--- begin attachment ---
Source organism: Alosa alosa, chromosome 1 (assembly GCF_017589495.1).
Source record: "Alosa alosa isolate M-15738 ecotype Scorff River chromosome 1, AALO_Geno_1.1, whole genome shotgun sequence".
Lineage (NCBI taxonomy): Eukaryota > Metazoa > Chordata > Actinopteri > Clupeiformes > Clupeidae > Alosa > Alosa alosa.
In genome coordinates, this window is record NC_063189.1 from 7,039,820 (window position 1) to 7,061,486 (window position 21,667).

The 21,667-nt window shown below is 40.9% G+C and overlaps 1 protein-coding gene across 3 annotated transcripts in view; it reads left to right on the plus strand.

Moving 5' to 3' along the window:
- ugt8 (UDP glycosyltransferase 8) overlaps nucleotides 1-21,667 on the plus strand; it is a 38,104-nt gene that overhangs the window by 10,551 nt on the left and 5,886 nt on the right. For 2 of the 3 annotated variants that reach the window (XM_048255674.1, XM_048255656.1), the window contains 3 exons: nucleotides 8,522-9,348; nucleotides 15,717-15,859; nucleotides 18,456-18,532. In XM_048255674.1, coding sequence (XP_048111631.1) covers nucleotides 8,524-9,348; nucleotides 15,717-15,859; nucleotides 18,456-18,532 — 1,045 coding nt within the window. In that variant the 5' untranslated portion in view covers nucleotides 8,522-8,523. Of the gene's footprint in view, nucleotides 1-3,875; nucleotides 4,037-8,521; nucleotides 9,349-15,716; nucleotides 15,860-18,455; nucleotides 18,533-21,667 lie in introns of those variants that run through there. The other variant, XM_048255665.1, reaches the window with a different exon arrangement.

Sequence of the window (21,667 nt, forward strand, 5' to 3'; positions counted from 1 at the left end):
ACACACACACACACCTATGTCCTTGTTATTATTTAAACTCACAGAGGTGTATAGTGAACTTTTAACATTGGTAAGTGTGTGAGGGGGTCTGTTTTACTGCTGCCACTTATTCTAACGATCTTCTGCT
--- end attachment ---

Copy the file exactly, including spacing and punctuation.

Source organism: Alosa alosa, chromosome 1 (assembly GCF_017589495.1).
Source record: "Alosa alosa isolate M-15738 ecotype Scorff River chromosome 1, AALO_Geno_1.1, whole genome shotgun sequence".
Lineage (NCBI taxonomy): Eukaryota > Metazoa > Chordata > Actinopteri > Clupeiformes > Clupeidae > Alosa > Alosa alosa.
In genome coordinates, this window is record NC_063189.1 from 7,039,820 (window position 1) to 7,061,486 (window position 21,667).

The 21,667-nt window shown below is 40.9% G+C and overlaps 1 protein-coding gene across 3 annotated transcripts in view; it reads left to right on the plus strand.

Moving 5' to 3' along the window:
- ugt8 (UDP glycosyltransferase 8) overlaps nucleotides 1-21,667 on the plus strand; it is a 38,104-nt gene that overhangs the window by 10,551 nt on the left and 5,886 nt on the right. For 2 of the 3 annotated variants that reach the window (XM_048255674.1, XM_048255656.1), the window contains 3 exons: nucleotides 8,522-9,348; nucleotides 15,717-15,859; nucleotides 18,456-18,532. In XM_048255674.1, coding sequence (XP_048111631.1) covers nucleotides 8,524-9,348; nucleotides 15,717-15,859; nucleotides 18,456-18,532 — 1,045 coding nt within the window. In that variant the 5' untranslated portion in view covers nucleotides 8,522-8,523. Of the gene's footprint in view, nucleotides 1-3,875; nucleotides 4,037-8,521; nucleotides 9,349-15,716; nucleotides 15,860-18,455; nucleotides 18,533-21,667 lie in introns of those variants that run through there. The other variant, XM_048255665.1, reaches the window with a different exon arrangement.

Sequence of the window (21,667 nt, forward strand, 5' to 3'; positions counted from 1 at the left end):
ACACACACACACACCTATGTCCTTGTTATTATTTAAACTCACAGAGGTGTATAGTGAACTTTTAACATTGGTAAGTGTGTGAGGGGGTCTGTTTTACTGCTGCCACTTATTCTAACGATCTTCTGCT